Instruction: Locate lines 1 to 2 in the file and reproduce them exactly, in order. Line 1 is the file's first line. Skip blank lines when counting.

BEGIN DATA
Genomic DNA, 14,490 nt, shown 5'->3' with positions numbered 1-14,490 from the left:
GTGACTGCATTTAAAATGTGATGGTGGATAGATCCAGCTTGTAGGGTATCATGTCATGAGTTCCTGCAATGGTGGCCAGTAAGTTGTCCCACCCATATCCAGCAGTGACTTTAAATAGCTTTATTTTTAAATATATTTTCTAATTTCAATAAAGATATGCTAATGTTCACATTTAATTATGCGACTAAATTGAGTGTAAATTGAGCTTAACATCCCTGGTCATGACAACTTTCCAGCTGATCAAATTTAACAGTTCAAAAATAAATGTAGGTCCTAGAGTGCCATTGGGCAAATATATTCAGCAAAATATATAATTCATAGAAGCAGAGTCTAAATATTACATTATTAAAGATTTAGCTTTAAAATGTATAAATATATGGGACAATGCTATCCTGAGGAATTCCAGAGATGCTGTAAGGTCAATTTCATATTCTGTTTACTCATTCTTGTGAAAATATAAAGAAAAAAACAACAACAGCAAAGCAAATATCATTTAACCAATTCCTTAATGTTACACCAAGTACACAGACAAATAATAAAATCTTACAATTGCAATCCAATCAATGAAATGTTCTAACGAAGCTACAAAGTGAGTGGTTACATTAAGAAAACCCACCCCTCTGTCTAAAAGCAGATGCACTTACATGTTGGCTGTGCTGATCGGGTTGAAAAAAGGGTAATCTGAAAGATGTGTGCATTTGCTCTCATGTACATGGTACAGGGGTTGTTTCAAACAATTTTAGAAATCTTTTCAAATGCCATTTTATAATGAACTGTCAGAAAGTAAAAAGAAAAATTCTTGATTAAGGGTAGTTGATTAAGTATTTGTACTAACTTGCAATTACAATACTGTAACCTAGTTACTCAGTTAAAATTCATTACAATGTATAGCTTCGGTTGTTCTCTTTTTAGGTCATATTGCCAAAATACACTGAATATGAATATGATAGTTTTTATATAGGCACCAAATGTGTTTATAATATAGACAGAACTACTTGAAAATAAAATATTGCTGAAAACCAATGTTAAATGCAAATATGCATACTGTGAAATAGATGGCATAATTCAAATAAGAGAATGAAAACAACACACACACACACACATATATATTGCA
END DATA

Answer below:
Genomic DNA, 14,490 nt, shown 5'->3' with positions numbered 1-14,490 from the left:
GTGACTGCATTTAAAATGTGATGGTGGATAGATCCAGCTTGTAGGGTATCATGTCATGAGTTCCTGCAATGGTGGCCAGTAAGTTGTCCCACCCATATCCAGCAGTGACTTTAAATAGCTTTATTTTTAAATATATTTTCTAATTTCAATAAAGATATGCTAATGTTCACATTTAATTATGCGACTAAATTGAGTGTAAATTGAGCTTAACATCCCTGGTCATGACAACTTTCCAGCTGATCAAATTTAACAGTTCAAAAATAAATGTAGGTCCTAGAGTGCCATTGGGCAAATATATTCAGCAAAATATATAATTCATAGAAGCAGAGTCTAAATATTACATTATTAAAGATTTAGCTTTAAAATGTATAAATATATGGGACAATGCTATCCTGAGGAATTCCAGAGATGCTGTAAGGTCAATTTCATATTCTGTTTACTCATTCTTGTGAAAATATAAAGAAAAAAACAACAACAGCAAAGCAAATATCATTTAACCAATTCCTTAATGTTACACCAAGTACACAGACAAATAATAAAATCTTACAATTGCAATCCAATCAATGAAATGTTCTAACGAAGCTACAAAGTGAGTGGTTACATTAAGAAAACCCACCCCTCTGTCTAAAAGCAGATGCACTTACATGTTGGCTGTGCTGATCGGGTTGAAAAAAGGGTAATCTGAAAGATGTGTGCATTTGCTCTCATGTACATGGTACAGGGGTTGTTTCAAACAATTTTAGAAATCTTTTCAAATGCCATTTTATAATGAACTGTCAGAAAGTAAAAAGAAAAATTCTTGATTAAGGGTAGTTGATTAAGTATTTGTACTAACTTGCAATTACAATACTGTAACCTAGTTACTCAGTTAAAATTCATTACAATGTATAGCTTCGGTTGTTCTCTTTTTAGGTCATATTGCCAAAATACACTGAATATGAATATGATAGTTTTTATATAGGCACCAAATGTGTTTATAATATAGACAGAACTACTTGAAAATAAAATATTGCTGAAAACCAATGTTAAATGCAAATATGCATACTGTGAAATAGATGGCATAATTCAAATAAGAGAATGAAAACAACACACACACACACACATATATATTGCA